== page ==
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How I Learned to Stop Worrying and Love the Webinar: Energy, Interaction, and ROI

Posted: - Modified: | presentation, speaking, tips

I’ve been invited to re-do my Remote Presentations That Rock presentation this February. I can’t resist improving presentations every time I give them. What do you think of this?

This presentation and speaker notes will be available at URL. (If giving this remotely: Please feel free to use the text chat to ask questions and share your thoughts throughout the presentation.)


Remote presentations are harder than in-person presentations, but they can also be more powerful. Yes, you’re limited in terms of body language and delivery. Yes, you have to compete with e-mail, Sametime, and a million interruptions. But if you know how to work with the strengths of remote presentations, you can reach people more effectively and more intimately.

Let’s talk about the biggest challenge for remote presentations: the fact that it’s so easy for people to get distracted or to walk away. In real life, most people won’t walk out the back door. They’ll stick around long enough for you to make your main points. Online, if you lose people’s attention, it can be very hard to get it back. And it’s doubly tough because you can’t read people’s body language. You can’t see if people are interested or if they’re off checking mail, and you can’t pull them back by saying something interesting if they’ve already hung up.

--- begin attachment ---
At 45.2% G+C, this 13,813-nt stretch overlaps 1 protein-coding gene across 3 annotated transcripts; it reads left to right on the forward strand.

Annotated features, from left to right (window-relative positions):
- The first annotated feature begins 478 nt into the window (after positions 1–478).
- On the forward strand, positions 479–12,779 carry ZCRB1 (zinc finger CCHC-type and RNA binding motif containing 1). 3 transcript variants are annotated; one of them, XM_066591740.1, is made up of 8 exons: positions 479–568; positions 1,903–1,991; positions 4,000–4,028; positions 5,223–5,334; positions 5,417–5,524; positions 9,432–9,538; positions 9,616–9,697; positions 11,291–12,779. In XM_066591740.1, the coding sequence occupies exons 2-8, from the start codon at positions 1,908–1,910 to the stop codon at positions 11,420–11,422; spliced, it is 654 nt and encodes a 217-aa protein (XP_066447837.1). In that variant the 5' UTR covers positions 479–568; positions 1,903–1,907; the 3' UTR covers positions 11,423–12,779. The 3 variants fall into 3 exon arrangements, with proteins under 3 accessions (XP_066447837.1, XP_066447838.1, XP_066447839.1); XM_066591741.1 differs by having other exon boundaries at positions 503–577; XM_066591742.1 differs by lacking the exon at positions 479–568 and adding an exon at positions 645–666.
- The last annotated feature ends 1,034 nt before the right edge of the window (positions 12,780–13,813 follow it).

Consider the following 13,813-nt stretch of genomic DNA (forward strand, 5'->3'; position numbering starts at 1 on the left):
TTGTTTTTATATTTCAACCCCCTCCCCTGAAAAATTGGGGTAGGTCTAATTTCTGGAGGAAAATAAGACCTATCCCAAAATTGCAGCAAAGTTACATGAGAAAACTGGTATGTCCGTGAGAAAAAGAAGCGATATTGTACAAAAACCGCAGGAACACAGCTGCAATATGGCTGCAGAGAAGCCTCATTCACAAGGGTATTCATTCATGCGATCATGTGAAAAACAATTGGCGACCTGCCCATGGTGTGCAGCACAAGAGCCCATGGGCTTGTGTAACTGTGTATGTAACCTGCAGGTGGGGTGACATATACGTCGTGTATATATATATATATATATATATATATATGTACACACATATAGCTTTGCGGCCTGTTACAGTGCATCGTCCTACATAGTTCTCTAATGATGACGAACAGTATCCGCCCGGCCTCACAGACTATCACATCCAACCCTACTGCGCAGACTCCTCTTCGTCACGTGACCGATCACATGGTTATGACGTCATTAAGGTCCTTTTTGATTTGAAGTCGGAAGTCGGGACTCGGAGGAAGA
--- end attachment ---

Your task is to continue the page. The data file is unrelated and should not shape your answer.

You’ve got to offer people something they can’t get from reading your the slides or listening to the recording. Why is it worth paying attention to you? For me, that comes down to two things: energy and interaction.

Energy

Why should people attend your presentation? People aren’t going to come just to hear the facts or numbers. They can get that from the slides. If you’re a leader, they want to hear your confidence, maybe get a better sense of who you are as a person. Even if you’re not an executive – even if, say, you’re an IT specialist presenting a technical topic – you’ve got to bring your energy to your presentation, to show people why it matters to you and why it matters to them.

A huge part of this is your voice. You need to sound like you, and you need to sound like the presentation is worthwhile. If people give in to the temptation to multitask, your voice is going to be the only thing that can bring them back. Emphasize your key points by changing your pace, changing your pitch, pausing, repeating things. Let your message come through in your voice. Energy. Urgency. Confidence.

You’ll be surprised by how much little things matter. Get a phone headset so that you can breathe properly and so that you don’t get a crick in your neck. Stand up if that helps you get into the “presentation mode”. Have pictures of people around if that helps you remember that you’re talking to real people so that you can make that connection. Turn off the conference entry/exit tones so that you aren’t competing with (or distracted by) beeps.